With a few exceptions, remote work usually requires just as much focus and hard work as an on-site job, perhaps even more. When I scored standardized tests, I was expected to read, analyze, and score a response every three or four minutes. As an online tutor, I'm usually allotted just half an hour to give writers an extensive critique of their work. I'm able to complete those tasks at such breakneck speeds because I've worked in the field for years, I can read very quickly, and I have a strong grasp of rhetorical strategies and English conventions. If you can't spot a pattern of grammatical errors in under a minute, then no, you probably can't do the same job. They can and will fire you if you go too slow.

There's also this perception that a lot of online jobs are passive. Most of the people who ask me about my remote work want to earn money while caring for their children. If you plan on doing all of your work while your school-age children are in class, then sure, you'll be fine. But if, like most of the people who ask me, you want to work remotely while caring for a newborn, you might want to reconsider. You can get up from the computer for a minute to use the bathroom or fetch a snack and maintain your pace, but getting up to feed and settle down a crying baby will take too much time and energy.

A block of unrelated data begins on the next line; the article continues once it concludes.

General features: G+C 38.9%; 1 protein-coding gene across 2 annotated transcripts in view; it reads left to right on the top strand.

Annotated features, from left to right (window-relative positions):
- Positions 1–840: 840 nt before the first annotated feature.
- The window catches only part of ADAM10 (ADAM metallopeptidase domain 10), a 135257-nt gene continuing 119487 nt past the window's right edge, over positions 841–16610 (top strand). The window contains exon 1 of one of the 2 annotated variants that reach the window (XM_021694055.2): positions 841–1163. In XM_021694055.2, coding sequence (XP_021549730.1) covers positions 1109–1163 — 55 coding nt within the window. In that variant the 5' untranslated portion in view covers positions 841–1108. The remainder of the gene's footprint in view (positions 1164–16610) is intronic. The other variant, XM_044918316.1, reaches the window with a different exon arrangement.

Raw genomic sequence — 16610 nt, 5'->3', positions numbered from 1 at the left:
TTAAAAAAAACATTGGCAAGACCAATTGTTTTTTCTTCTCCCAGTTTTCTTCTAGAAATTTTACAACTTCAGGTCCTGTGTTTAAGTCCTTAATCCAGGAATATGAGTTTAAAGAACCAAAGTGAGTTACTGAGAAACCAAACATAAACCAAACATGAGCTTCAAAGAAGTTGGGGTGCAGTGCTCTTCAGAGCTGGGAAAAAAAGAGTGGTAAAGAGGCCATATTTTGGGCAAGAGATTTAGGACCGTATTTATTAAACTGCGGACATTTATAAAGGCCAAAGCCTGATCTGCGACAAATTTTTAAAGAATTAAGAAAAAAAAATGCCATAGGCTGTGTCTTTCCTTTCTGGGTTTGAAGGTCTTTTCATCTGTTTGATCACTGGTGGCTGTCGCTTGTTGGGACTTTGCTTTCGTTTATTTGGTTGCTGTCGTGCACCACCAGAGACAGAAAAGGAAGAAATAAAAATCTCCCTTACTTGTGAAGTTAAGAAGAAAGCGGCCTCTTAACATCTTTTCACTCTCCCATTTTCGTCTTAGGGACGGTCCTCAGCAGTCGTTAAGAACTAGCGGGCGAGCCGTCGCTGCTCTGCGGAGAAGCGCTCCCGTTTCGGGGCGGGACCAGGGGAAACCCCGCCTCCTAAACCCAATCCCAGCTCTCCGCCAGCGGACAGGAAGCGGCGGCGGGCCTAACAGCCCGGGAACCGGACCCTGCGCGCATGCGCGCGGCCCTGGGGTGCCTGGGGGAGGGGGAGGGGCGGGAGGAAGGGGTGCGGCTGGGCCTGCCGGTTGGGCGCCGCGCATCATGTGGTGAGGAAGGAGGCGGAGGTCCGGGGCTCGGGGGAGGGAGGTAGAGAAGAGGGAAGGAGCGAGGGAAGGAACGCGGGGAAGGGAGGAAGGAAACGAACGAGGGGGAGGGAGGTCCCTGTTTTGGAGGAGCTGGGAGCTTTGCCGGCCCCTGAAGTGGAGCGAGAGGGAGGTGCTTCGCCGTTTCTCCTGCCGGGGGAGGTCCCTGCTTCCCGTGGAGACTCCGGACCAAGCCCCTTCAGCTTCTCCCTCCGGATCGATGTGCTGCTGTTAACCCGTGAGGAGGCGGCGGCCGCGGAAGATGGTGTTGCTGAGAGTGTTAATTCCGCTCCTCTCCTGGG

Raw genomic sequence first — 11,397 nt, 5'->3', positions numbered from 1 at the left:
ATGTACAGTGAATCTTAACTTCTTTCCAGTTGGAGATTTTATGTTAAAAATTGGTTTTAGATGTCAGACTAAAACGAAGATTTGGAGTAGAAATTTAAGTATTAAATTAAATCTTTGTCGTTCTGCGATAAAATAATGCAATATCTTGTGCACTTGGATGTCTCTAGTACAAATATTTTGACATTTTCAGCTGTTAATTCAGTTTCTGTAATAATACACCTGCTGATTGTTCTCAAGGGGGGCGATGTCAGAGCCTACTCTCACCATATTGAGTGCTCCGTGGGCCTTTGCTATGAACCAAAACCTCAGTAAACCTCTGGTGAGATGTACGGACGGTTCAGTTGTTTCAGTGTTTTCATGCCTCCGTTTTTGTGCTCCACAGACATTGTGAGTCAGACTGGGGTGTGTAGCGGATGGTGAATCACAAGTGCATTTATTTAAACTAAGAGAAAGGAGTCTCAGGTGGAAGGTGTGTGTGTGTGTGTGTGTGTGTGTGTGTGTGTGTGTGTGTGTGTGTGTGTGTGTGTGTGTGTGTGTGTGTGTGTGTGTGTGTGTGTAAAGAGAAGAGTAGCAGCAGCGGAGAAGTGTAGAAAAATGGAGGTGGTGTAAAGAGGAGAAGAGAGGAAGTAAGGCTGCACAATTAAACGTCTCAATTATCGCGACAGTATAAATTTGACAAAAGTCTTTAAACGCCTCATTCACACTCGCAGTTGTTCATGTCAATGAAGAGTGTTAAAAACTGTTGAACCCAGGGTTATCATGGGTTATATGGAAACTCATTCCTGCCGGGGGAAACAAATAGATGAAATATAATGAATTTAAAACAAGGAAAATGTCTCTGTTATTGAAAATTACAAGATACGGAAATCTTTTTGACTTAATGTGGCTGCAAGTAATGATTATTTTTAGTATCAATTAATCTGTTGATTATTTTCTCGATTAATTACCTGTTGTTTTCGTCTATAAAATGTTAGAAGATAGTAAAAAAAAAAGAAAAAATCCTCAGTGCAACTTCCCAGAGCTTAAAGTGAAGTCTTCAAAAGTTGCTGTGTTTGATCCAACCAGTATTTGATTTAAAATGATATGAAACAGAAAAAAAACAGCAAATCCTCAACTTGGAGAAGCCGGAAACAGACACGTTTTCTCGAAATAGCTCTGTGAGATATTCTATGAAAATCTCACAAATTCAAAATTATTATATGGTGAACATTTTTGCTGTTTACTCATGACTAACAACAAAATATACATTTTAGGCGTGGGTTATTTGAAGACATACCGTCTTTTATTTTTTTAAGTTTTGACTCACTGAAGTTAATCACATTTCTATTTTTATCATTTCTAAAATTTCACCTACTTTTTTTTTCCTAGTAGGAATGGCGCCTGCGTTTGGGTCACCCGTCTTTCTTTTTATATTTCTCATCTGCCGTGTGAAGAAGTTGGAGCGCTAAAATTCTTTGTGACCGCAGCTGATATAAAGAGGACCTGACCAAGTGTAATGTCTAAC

The exception that comes to mind is a married couple I know. One of them is a graphic designer and the other is a web developer, so they create websites and advertisements for local businesses. As long as they reach their deadlines and keep their clients informed, they can work around their children with ease. Even then, there have been weeks when they were swamped and had to pay a babysitter to watch their children so they could complete a project on time.

In the end, it's up to you to decide what will be best for you and your lifestyle. For me, the pros of remote work outweigh the cons. While I wouldn't want to tutor online full time, it's a wonderful supplement to my hectic day job in adult education.

And yes, I wrote this post in my pajamas.